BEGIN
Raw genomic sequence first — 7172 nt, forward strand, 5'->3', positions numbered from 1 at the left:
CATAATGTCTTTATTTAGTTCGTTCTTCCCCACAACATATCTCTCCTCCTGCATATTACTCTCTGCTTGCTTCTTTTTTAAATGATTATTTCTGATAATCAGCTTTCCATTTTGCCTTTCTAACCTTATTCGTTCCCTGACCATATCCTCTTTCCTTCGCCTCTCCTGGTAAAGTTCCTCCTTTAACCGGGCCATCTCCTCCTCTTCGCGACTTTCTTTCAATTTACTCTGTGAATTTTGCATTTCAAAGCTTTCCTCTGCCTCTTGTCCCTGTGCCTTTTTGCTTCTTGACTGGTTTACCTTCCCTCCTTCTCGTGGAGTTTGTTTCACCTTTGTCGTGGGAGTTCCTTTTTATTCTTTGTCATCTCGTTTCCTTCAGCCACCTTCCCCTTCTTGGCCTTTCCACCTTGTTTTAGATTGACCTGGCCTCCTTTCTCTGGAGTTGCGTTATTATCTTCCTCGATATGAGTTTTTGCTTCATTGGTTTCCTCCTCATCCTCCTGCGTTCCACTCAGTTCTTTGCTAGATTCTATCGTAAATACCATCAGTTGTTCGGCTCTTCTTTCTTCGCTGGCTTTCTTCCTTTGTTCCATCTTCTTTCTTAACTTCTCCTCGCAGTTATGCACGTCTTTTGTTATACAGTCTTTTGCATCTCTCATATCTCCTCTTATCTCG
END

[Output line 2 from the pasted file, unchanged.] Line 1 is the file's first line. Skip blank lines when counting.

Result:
CATAATGTCTTTATTTAGTTCGTTCTTCCCCACAACATATCTCTCCTCCTGCATATTACTCTCTGCTTGCTTCTTTTTTAAATGATTATTTCTGATAATCAGCTTTCCATTTTGCCTTTCTAACCTTATTCGTTCCCTGACCATATCCTCTTTCCTTCGCCTCTCCTGGTAAAGTTCCTCCTTTAACCGGGCCATCTCCTCCTCTTCGCGACTTTCTTTCAATTTACTCTGTGAATTTTGCATTTCAAAGCTTTCCTCTGCCTCTTGTCCCTGTGCCTTTTTGCTTCTTGACTGGTTTACCTTCCCTCCTTCTCGTGGAGTTTGTTTCACCTTTGTCGTGGGAGTTCCTTTTTATTCTTTGTCATCTCGTTTCCTTCAGCCACCTTCCCCTTCTTGGCCTTTCCACCTTGTTTTAGATTGACCTGGCCTCCTTTCTCTGGAGTTGCGTTATTATCTTCCTCGATATGAGTTTTTGCTTCATTGGTTTCCTCCTCATCCTCCTGCGTTCCACTCAGTTCTTTGCTAGATTCTATCGTAAATACCATCAGTTGTTCGGCTCTTCTTTCTTCGCTGGCTTTCTTCCTTTGTTCCATCTTCTTTCTTAACTTCTCCTCGCAGTTATGCACGTCTTTTGTTATACAGTCTTTTGCATCTCTCATATCTCCTCTTATCTCG